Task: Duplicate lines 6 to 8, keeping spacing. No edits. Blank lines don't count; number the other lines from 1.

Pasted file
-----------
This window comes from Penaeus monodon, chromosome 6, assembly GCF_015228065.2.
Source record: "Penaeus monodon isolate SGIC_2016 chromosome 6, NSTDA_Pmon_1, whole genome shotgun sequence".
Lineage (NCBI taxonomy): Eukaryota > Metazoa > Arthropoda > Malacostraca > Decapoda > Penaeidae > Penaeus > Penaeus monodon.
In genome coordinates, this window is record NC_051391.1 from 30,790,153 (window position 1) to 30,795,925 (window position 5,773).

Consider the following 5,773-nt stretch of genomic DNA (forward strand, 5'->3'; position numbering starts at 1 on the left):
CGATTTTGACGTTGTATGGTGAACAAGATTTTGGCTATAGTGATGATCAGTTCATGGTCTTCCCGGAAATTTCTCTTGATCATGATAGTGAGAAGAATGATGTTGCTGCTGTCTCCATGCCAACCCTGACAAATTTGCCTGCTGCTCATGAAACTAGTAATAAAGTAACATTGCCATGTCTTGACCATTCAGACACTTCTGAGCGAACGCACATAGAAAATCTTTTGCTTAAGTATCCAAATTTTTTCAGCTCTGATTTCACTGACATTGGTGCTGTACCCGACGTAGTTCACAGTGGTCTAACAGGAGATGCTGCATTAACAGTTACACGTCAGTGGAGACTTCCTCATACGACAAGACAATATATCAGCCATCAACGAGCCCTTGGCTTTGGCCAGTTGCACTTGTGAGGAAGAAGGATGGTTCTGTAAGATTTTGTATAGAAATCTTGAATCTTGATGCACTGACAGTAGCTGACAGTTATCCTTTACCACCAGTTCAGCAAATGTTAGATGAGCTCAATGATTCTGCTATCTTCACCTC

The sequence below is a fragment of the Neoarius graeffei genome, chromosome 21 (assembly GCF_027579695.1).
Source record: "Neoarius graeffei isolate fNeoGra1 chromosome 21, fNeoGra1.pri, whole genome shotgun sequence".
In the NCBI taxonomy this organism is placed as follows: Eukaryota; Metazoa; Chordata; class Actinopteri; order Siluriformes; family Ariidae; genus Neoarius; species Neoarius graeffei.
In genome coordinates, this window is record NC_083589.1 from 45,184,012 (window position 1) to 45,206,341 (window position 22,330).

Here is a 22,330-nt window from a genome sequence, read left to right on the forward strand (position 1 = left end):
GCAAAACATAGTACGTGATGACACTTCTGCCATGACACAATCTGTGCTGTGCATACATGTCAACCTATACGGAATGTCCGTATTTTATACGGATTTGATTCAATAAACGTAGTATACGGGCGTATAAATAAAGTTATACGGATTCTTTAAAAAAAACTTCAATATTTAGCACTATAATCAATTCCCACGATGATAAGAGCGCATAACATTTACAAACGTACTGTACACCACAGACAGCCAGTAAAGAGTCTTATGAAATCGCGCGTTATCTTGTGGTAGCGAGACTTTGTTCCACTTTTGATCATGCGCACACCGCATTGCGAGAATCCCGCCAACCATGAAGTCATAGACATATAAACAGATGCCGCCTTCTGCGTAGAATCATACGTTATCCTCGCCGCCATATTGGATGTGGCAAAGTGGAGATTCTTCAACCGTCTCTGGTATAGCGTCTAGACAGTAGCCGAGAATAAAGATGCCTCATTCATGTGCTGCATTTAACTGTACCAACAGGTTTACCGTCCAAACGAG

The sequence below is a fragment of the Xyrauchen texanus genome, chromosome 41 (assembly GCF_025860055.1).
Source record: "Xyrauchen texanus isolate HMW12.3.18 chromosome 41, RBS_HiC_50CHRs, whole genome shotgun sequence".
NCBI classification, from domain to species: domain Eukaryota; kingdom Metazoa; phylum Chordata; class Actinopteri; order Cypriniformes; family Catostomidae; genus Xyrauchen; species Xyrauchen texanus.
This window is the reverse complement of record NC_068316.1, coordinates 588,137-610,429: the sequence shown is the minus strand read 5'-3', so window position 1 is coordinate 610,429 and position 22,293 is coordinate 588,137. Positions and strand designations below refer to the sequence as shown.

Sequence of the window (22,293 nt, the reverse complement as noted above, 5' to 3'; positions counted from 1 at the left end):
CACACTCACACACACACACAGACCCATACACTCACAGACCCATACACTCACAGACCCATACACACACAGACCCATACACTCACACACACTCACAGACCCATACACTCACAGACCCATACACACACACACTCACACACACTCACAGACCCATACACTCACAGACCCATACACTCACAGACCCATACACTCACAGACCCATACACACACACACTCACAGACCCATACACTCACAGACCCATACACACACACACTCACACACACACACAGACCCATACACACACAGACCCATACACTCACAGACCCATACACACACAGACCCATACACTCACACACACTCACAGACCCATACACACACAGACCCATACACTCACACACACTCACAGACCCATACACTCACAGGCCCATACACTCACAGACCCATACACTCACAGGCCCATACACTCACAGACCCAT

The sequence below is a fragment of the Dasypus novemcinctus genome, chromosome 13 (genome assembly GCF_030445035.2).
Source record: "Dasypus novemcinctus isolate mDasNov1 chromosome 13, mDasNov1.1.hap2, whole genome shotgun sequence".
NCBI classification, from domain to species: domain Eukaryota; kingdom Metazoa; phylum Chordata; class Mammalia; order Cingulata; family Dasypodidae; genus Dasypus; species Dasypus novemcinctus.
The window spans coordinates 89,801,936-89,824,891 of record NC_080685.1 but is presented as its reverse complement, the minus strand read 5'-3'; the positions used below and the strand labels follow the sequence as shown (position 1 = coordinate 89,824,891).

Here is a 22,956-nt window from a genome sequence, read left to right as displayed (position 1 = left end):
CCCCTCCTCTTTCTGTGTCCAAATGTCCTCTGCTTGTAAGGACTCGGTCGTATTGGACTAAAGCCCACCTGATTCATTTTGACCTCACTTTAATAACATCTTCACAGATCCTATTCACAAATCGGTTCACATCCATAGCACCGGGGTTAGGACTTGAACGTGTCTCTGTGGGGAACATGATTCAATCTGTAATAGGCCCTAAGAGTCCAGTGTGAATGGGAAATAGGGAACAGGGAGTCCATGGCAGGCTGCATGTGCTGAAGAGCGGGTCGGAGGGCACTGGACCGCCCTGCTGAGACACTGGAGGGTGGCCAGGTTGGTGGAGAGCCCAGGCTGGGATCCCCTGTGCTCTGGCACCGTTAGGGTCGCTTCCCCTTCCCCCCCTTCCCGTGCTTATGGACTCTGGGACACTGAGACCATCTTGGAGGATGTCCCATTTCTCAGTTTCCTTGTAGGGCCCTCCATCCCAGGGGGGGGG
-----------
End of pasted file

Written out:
CGATTTTGACGTTGTATGGTGAACAAGATTTTGGCTATAGTGATGATCAGTTCATGGTCTTCCCGGAAATTTCTCTTGATCATGATAGTGAGAAGAATGATGTTGCTGCTGTCTCCATGCCAACCCTGACAAATTTGCCTGCTGCTCATGAAACTAGTAATAAAGTAACATTGCCATGTCTTGACCATTCAGACACTTCTGAGCGAACGCACATAGAAAATCTTTTGCTTAAGTATCCAAATTTTTTCAGCTCTGATTTCACTGACATTGGTGCTGTACCCGACGTAGTTCACAGTGGTCTAACAGGAGATGCTGCATTAACAGTTACACGTCAGTGGAGACTTCCTCATACGACAAGACAATATATCAGCCATCAACGAGCCCTTGGCTTTGGCCAGTTGCACTTGTGAGGAAGAAGGATGGTTCTGTAAGATTTTGTATAGAAATCTTGAATCTTGATGCACTGACAGTAGCTGACAGTTATCCTTTACCACCAGTTCAGCAAATGTTAGATGAGCTCAATGATTCTGCTATCTTCACCTC

The sequence below is a fragment of the Neoarius graeffei genome, chromosome 21 (assembly GCF_027579695.1).
Source record: "Neoarius graeffei isolate fNeoGra1 chromosome 21, fNeoGra1.pri, whole genome shotgun sequence".